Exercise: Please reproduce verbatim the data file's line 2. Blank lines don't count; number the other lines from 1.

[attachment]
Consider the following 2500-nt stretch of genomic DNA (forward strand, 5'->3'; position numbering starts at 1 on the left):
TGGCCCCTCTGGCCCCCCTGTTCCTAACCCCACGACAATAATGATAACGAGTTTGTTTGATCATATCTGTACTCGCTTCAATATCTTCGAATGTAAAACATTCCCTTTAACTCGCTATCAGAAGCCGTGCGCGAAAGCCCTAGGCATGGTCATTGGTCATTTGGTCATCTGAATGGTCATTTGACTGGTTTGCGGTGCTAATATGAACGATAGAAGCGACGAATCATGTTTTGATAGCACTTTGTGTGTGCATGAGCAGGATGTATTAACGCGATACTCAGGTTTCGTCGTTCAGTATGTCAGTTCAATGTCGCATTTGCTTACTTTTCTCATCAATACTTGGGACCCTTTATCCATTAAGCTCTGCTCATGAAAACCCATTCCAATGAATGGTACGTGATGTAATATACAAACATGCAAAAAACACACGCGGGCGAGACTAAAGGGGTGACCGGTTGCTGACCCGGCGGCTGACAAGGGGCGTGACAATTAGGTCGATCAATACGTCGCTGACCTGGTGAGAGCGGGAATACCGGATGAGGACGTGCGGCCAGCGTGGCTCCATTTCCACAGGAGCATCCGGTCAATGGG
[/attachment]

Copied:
TGGCCCCTCTGGCCCCCCTGTTCCTAACCCCACGACAATAATGATAACGAGTTTGTTTGATCATATCTGTACTCGCTTCAATATCTTCGAATGTAAAACATTCCCTTTAACTCGCTATCAGAAGCCGTGCGCGAAAGCCCTAGGCATGGTCATTGGTCATTTGGTCATCTGAATGGTCATTTGACTGGTTTGCGGTGCTAATATGAACGATAGAAGCGACGAATCATGTTTTGATAGCACTTTGTGTGTGCATGAGCAGGATGTATTAACGCGATACTCAGGTTTCGTCGTTCAGTATGTCAGTTCAATGTCGCATTTGCTTACTTTTCTCATCAATACTTGGGACCCTTTATCCATTAAGCTCTGCTCATGAAAACCCATTCCAATGAATGGTACGTGATGTAATATACAAACATGCAAAAAACACACGCGGGCGAGACTAAAGGGGTGACCGGTTGCTGACCCGGCGGCTGACAAGGGGCGTGACAATTAGGTCGATCAATACGTCGCTGACCTGGTGAGAGCGGGAATACCGGATGAGGACGTGCGGCCAGCGTGGCTCCATTTCCACAGGAGCATCCGGTCAATGGG